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Page 17 text:
Donald O Keefe Dureen'Olson
Grads boogie to the mod vibs
from radio KDKB, KNIX, K PD
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l4j "Don't put that picture of me in the yearbook." Mrs. Virginia Karloff. COE coordinator
and business instructor. usually presses her nose up the window every morning as she
watches students arrive for classes.
Keeping with the beat of
the times, seniors kept their
car stereos tuned to stat' ins
KUPD, KNIX, KDKB.
Bebopping all the way to
school, students jammed to
the sound of their favorite
tunes. Fleetwood Mac's
"Dreams," was the top
favorite for seniors as they
dreamed visions of com-
The Eagles' "Life in the
Fast Line" was another
favorite for the seniors' fast
"Keep It Coming Love"
was another fad from KC
and the Sunshine Band.
Every generation strives to
be something, but '78 sen-
iors wanted to be every-
thing. Andy Gibb's single,
"I Just Want to Be Your
Everything." proved that by
eating fourth out of the sen-
iors' Top 10.
"On and on." the seniors
kept trying. and they smiled
when they felt like crying.
The seniors did succeed and
Steven Bishop's hit, "On
and on." just may have
been the motivating force.
Mellowing out a big.
"Handyman," by James
Taylor, was frequently
tuned in on the class of '78's
Emotions came through-
out high school, both in life
and music. "Best of My
Love," recorded by the
Emotions was hummed
many a time by seniors. Just
"How Much Love?" is "The
Best of My Love" may have
been a question for seniors.
Leo Sayers' "How Much
Love?" created a hit and a
bit of thought.
Two more favorites for
seniors included "Brick-
house." by the Commo-
dores and "You Light up
My Life" by Debbie Boone.
The '78 seniors lit up many
lives during their years at
Where did the seniors
find their favorites? Fifty
percent of them tuned to
KUPD, 25 percent to
KDKB, 20 percent to
KNIX, and five percent to
Twenty years from now.
music may change, and
rock and roll will have come
and gone, but the '78 sen-
iors will never forget the
songs that kept their school
memories in tune.
- Sue Vaughn
Page 16 text:
Color means different things to dif-
ferent seniors according to the moods
and feelings in their changing surround-
ings. What was the favorite mood set-
Blue. yellow. green. silver. brown.
purple. black, orange. each hue had its
own meaning. For instance. if a senior
liked blue. it meant that he was a very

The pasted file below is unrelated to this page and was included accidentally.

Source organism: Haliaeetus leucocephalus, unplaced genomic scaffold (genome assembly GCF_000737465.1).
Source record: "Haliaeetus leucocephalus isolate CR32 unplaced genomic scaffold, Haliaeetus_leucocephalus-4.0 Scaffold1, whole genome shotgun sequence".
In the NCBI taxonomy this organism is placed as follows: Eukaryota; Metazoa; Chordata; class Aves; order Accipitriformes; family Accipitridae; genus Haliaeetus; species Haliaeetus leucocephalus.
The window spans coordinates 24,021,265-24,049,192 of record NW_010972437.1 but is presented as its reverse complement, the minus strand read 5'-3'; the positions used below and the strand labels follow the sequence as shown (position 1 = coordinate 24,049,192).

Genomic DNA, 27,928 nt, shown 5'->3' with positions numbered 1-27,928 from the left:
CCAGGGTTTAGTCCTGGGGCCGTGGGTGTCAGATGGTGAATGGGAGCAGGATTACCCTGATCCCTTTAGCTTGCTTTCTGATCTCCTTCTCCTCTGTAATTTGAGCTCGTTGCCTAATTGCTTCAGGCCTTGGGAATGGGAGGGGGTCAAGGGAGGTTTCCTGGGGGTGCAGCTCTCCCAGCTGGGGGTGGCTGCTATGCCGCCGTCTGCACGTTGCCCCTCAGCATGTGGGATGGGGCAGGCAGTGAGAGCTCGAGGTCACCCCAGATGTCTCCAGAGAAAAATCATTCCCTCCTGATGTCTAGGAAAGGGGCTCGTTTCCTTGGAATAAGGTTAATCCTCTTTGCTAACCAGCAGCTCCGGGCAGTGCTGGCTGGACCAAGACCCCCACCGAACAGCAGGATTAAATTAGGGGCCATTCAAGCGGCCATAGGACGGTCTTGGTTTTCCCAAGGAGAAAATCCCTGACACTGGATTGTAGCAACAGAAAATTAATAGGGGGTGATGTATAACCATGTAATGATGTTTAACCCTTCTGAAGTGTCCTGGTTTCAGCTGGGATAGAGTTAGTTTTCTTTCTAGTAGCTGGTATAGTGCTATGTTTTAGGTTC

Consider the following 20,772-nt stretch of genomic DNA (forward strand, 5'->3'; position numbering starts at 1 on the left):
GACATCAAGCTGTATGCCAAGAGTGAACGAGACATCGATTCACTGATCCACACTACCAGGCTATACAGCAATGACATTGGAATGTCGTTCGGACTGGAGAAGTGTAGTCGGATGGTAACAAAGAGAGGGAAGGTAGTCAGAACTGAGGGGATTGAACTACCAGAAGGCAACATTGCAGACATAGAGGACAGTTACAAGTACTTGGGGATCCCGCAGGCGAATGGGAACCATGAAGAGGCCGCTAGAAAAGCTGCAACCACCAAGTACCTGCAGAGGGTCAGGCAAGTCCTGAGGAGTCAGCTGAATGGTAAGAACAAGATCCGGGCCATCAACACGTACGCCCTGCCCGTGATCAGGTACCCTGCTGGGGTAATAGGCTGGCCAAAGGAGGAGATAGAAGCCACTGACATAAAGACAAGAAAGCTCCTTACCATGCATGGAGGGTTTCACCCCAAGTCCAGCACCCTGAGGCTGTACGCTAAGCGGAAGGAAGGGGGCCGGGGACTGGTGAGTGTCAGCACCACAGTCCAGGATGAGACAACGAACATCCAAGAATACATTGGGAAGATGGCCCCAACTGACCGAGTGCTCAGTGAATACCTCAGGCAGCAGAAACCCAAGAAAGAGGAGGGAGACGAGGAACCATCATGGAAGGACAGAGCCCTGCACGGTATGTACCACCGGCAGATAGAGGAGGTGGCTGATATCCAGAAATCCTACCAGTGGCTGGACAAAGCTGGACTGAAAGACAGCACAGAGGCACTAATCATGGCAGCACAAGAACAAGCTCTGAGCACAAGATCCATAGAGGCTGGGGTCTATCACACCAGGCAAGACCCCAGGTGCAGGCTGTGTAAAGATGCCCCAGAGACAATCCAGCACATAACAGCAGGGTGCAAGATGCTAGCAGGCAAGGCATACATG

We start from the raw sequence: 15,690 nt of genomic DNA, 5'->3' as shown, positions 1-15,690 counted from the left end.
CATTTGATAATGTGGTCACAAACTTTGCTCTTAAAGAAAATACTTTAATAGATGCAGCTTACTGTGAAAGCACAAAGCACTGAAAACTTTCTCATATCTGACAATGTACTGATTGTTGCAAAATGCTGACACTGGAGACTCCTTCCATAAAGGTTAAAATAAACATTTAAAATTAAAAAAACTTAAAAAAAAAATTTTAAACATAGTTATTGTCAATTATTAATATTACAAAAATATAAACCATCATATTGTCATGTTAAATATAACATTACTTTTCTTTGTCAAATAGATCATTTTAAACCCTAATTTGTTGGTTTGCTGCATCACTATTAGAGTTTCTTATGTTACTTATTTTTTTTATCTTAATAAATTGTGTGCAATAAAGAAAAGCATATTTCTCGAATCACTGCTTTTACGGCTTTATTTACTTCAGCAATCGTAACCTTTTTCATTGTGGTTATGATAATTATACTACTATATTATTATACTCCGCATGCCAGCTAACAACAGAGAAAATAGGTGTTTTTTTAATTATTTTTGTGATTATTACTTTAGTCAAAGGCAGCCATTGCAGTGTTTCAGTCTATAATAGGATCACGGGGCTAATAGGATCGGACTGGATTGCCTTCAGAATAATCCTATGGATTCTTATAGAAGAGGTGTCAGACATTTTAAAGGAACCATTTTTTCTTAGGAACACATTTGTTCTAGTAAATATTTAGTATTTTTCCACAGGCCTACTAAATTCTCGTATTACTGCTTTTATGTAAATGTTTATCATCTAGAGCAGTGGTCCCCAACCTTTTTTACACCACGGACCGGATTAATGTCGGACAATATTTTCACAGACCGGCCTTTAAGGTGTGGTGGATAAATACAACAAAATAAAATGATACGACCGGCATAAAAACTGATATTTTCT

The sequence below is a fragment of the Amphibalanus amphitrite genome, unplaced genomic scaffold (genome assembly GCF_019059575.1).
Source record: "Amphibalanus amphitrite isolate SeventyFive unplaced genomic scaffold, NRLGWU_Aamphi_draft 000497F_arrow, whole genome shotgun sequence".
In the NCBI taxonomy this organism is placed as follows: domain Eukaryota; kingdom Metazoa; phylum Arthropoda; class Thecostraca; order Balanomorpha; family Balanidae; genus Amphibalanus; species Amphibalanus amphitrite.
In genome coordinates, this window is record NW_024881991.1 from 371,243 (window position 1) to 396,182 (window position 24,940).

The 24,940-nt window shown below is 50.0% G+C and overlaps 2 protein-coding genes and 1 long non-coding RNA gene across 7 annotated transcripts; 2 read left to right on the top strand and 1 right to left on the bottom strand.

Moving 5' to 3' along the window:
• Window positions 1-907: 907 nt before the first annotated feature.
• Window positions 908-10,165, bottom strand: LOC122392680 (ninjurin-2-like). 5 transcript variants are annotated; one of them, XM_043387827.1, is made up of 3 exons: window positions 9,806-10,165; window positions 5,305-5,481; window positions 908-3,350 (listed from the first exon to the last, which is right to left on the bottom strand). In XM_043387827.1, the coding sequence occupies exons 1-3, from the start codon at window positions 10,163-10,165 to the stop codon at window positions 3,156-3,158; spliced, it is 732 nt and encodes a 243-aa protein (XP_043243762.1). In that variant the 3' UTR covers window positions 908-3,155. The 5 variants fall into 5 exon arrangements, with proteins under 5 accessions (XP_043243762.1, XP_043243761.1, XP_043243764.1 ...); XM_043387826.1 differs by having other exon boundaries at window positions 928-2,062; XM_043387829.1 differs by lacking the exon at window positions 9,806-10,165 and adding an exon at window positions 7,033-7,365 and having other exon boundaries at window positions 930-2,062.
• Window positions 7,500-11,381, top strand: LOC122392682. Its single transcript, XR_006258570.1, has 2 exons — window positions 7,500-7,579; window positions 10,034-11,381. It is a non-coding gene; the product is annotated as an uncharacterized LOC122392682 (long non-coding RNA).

mellow person. Blue in a room gave a
feeling of freedom and relaxation. To a
certain extent some shades of green pro-
duced the same effect.
lf red was a favorite color. he was pre-
pared for action! This bright color was
usually too stimulating to be near any
length of time according to seniors.
Black was supposed to be the combi-
nation of all colors. This is true. but stop
and think for a minute. how beautiful
the shiny black Chevy pickup was. In
the clothing line, black seemed to go
with any other color. whether it was a
simple top or a long silky skirt.
Yellow was the most cheerful of all
colors. On a sunny day think how nice
and pleasant everyone was. but when
the sun wasn't out. seniors' moods
changed to a kind of depression.
l5J Vicki Cheek. scnior. arranges some cards at
the Arizona Bank. where she is a COE worker.
Brown, blue, and green flash
as favorite senior color
Beth McDonald Colleen McGann
Tony Medrano Loretta Meltzer
Page 18 text:
'Barettaf 'Mashf ' e s,' sprlnkle
Variety in seniors' happ days
Here we were . . . products of the age
of electronics. We were the generation
of television. We grew up around "Ses-
ame Street." "Bozo." and "Ko-iak." Tel-
evision brought history to our living
rooms and committed murder before
our eyes. lt gave us knowledge of other
worlds. yet possibly stunned our imagi-
nations of them. Television was our idol
and our enemy.
Humor. adventure. violence. sports.
we saw it all. Just what turned the sen-
iors on. and what were they tuming on?
"Charlie's Angels" was the seniors'
choice program, followed closely by
"Mash." Another favorite was "Happy
Days." proving high school days really
were happy days.
"Eight ls Enough" was just enough
for the seniors. Other favorites
included: "Welcome Back Kotterf'
"Starsky and Hutch." "Wide World of
Sports." "Emergency," and "The San
Pedro Beach Bums."
Yes, we were television addicts. but
what would we have done all those bor-
ing Tuesday nights without it?
- Sue Vaughn
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llj Senior Kim Graham beams at
Tom Allan as he was just elected
Senior Club President.
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